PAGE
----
It’s always important to remember that there’s a world of difference between irreplaceable and The Best. Something can be irreplaceable to you without necessarily being all that great of a thing. Like your raggedy childhood teddy bear or that special grungy T-Shirt that you refuse to let your spouse throw away. If you’re me, you have at least two dozen such T-Shirts.
Green bean casserole, to me, is irreplaceable. Something about the flavors that those strange canned products create when smashed together just reminds me of my childhood.
That doesn’t mean that I can’t make an objectively better version and leave it up to you whether or not you stray from the traditional Campbell’s path this Thanksgiving.
So this is a green bean casserole made from scratch. And I must say that even if the traditional variety is irreplaceable to me, this variation is damn good.
1) Wash your green beans, trim off the ends, and chop them in half.
2) Dunk the green beans in a pot of boiling, salted water for about 90 seconds. They should turn bright green and be slightly tender. Drain the beans and immediately dunk them in a bowl of salted ice water to stop them from cooking.
3) Slice up mushrooms, de-thaw your pearl onions, mince the garlic and herbs.
4) In a large pot over medium-high heat, melt the butter and then add the mushrooms and a pinch of salt.
5) Cook for about 5 minutes until the mushrooms start to break down and release their liquid. Then add garlic, pepper flakes, and herbs. Stir and cook for 30 seconds.
6) Add flour to the pot, stir, and cook for another minute to cook out the flour flavor.
7) Stir in the chicken stock in small batches. Don't just add it all at once. Stir it constantly as you add the stock so it stays creamy and doesn't get lumpy. If it's too thick, add more stock or water. If it's too thin, just simmer for a few minutes until it thickens.
8) Add green beans and pearl onions and stir to combine.
9) Pour mixture into a buttered casserole dish and top with Parm, breadcrumbs, and slivered almonds.
10) Bake at 400 degrees for about 20 minutes until the top is nicely browned.
11) Let cool for a few minutes and serve immediately.
Prepping the ingredients
So even though this dish is from scratch, it’s actually really easy to make. Something that I’m sure the Campbell’s and French’s people don’t want you to know. There’s only two mildly tricky parts.
The first is the green beans. You need to blanch them which should not scare you away. Basically just wash the beans and chop off the tips. I like to use a pair of kitchen shears so I can chop off 5-6 at a time. Then chop all the beans in half.
Dunk them all in salted boiling water for about 90 seconds. They will turn bright green which is what you want. Then immediately drain them and dunk them in some salted ice water.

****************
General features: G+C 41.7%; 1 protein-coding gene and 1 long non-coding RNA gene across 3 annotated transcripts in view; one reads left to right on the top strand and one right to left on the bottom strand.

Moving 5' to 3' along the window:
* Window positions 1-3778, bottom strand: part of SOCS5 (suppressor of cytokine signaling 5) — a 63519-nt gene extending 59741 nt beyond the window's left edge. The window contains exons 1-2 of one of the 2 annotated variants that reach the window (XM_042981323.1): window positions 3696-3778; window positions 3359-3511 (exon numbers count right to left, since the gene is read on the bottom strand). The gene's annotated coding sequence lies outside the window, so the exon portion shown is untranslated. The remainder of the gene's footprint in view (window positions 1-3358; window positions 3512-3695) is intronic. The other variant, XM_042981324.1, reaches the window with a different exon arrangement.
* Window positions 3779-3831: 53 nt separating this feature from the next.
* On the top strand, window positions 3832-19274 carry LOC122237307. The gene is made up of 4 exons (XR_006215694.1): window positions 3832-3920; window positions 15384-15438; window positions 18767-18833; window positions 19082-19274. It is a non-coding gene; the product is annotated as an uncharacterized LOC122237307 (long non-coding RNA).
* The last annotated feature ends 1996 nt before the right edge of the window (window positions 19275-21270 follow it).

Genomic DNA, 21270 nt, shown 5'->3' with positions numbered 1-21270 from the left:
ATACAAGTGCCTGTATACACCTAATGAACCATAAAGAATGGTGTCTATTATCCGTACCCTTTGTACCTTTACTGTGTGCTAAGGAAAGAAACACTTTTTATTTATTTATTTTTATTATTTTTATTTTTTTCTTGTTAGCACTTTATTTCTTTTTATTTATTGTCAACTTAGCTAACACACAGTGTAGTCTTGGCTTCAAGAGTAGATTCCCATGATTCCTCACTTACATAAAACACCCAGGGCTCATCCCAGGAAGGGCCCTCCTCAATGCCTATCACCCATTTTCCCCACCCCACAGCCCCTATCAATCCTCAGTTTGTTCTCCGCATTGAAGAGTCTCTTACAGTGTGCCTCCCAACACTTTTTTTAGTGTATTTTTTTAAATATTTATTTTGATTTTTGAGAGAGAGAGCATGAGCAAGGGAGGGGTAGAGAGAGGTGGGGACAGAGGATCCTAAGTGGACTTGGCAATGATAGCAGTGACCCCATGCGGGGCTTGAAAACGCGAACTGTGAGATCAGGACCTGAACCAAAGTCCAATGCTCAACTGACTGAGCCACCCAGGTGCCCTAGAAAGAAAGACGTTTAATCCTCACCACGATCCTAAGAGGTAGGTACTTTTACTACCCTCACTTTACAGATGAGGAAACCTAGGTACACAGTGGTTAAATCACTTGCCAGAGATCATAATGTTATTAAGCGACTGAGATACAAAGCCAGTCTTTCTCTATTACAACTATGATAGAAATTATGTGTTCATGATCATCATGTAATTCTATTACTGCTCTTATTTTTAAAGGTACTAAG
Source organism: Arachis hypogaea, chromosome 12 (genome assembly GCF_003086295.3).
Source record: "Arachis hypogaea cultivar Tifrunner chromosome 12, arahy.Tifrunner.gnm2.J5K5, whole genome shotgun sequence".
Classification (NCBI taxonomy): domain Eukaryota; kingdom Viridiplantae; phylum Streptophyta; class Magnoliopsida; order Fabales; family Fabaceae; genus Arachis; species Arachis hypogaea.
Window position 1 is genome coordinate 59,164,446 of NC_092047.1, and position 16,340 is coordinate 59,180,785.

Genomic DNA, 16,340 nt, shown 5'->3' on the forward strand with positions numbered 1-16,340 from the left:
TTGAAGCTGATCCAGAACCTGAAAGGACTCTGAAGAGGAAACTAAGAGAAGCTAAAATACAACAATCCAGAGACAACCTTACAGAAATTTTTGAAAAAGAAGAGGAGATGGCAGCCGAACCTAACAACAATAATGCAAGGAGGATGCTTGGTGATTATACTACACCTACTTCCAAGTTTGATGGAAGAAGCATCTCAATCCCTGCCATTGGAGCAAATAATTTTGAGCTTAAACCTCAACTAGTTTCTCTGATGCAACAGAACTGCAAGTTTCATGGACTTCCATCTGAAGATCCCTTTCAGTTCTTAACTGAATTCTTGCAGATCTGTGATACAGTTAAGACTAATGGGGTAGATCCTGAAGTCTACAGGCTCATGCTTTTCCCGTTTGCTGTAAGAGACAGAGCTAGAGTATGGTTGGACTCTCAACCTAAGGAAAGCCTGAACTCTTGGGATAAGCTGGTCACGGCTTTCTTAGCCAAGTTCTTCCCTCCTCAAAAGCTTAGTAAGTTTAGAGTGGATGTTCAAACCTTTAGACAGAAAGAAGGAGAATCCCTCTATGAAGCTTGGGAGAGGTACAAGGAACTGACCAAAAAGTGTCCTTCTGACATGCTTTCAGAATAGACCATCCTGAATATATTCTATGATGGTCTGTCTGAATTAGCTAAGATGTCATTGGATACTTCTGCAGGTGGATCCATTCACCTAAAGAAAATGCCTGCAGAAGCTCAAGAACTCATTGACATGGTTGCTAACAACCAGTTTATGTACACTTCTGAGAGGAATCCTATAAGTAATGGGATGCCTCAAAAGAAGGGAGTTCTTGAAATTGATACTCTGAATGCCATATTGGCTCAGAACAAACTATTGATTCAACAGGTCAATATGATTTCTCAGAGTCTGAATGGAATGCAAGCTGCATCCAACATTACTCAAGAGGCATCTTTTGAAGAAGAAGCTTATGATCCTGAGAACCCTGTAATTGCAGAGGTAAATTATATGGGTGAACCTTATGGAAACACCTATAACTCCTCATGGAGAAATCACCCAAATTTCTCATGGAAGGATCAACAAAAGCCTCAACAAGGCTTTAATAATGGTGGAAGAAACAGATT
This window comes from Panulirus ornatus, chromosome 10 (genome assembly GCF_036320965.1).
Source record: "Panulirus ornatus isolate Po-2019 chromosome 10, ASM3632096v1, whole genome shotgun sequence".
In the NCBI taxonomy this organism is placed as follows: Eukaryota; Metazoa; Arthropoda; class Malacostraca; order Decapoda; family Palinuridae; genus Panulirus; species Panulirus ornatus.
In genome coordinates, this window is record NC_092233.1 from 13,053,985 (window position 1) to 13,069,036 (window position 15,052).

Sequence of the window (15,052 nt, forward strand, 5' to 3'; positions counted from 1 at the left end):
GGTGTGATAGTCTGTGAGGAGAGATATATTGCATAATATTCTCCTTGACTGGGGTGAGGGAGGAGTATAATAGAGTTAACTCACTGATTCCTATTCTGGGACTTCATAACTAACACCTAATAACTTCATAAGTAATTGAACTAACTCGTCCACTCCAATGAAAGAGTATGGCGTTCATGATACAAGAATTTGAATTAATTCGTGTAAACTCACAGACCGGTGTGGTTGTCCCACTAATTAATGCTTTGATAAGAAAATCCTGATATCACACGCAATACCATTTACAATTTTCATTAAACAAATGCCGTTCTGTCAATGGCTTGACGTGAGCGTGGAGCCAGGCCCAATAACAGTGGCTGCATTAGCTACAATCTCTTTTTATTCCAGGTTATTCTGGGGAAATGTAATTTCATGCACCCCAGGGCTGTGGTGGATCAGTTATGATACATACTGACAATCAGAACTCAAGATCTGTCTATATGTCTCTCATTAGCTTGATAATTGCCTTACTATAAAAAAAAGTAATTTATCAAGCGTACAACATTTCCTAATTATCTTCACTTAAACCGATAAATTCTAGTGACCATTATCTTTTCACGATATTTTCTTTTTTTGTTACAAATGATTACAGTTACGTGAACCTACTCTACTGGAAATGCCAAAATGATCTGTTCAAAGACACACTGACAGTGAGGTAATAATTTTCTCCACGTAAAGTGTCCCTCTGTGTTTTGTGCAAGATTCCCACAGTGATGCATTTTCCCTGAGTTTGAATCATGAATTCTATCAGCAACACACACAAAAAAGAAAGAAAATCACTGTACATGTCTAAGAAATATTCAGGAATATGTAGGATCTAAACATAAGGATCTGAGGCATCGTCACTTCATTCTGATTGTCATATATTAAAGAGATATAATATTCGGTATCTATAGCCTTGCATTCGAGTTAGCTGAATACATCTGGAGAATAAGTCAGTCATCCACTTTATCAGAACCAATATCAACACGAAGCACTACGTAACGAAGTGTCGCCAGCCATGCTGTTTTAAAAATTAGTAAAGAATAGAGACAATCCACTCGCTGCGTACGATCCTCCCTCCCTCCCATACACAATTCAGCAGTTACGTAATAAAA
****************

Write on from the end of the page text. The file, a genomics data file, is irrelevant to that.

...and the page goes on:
The boiling water will tender them up a bit and the ice water will shock them and stop the cooking so they are still slightly crunchy.
It’s not hard, but is kind of annoying. It’s worth it though in my opinion.
You’ll also need to slice up some mushrooms and get some pearl onions. I wasn’t sure if the pearl onions would work out but they were maybe my favorite part of the dish!
I just used frozen and defrosted them in the microwave for a minute.
Also mince up a few cloves of garlic and some fresh oregano and/or thyme. Again, this is pretty easy stuff.
The Second Mildly Tricky Part
The next step is making the mushroom gravy base for the dish. Of course, this is the part that you usually get by using a big ass can of cream of mushroom soup.
Like I said, those flavors to me are irreplaceable, but it doesn’t mean that we can’t make something that tastes better.
If that makes sense…
Start by letting your butter melt in a medium-large pot (depending on how much casserole you’re making). Once the butter is melted add the mushrooms along with a pinch of salt.
Let this cook for 5 minutes over medium-high heat until the mushrooms start to soften and release their liquid. When that happens, add the garlic, red pepper flakes, and fresh herbs.
Cook this for a minute or two and then add your flour to the pan. It will look pretty dry, but just stir it together and you should end up with a mushroom-paste situation. Cook this for about a minute just to cook out some of the flour taste. If it’s really dry, like you can still see flour, then add a bit more butter or a drizzle of olive oil.
You just made a roux.
Or, as I like to call it, a mush-rouxm.
Once you have this roux ready, start slowing adding your chicken stock to the pot, stirring the whole time. Add in in a few batches and stir stir stir.
Two cups should be about right but if it looks too thick, add more obviously. If it looks too thin, that’s not a problem. Just let it simmer for a few minutes and it will thicken up.
Eventually, you’ll end up with this wonderful mushroom gravy that smells amazing.
Ok. That’s the only hard part of the whole deal. And I have full faith that you can do it.
Next, just dump in your onions and green beans and season with salt and pepper. Look how fresh and colorful this is?
Assembling the casserole
Lightly butter a casserole dish and then pile in your green bean mixture. Top it with some Parmesan cheese, breadcrumbs, and slivered almonds.
If you’re addicted to the French’s onions, you can also use those, but I wanted to branch out a bit on the toppings.
Bake this at 400 degrees for 20-25 minutes. The crust should be nice and crispy and you might notice some of the gravy bubbling up.
It’s pretty much done when the crust is lightly browned though.
I was nervous when this won the poll last week because I know that green bean casserole is a serious deal. But I can honestly say that I think I did it justice.
If you’re looking for a from scratch version of the classic then I think this is about as good as it gets!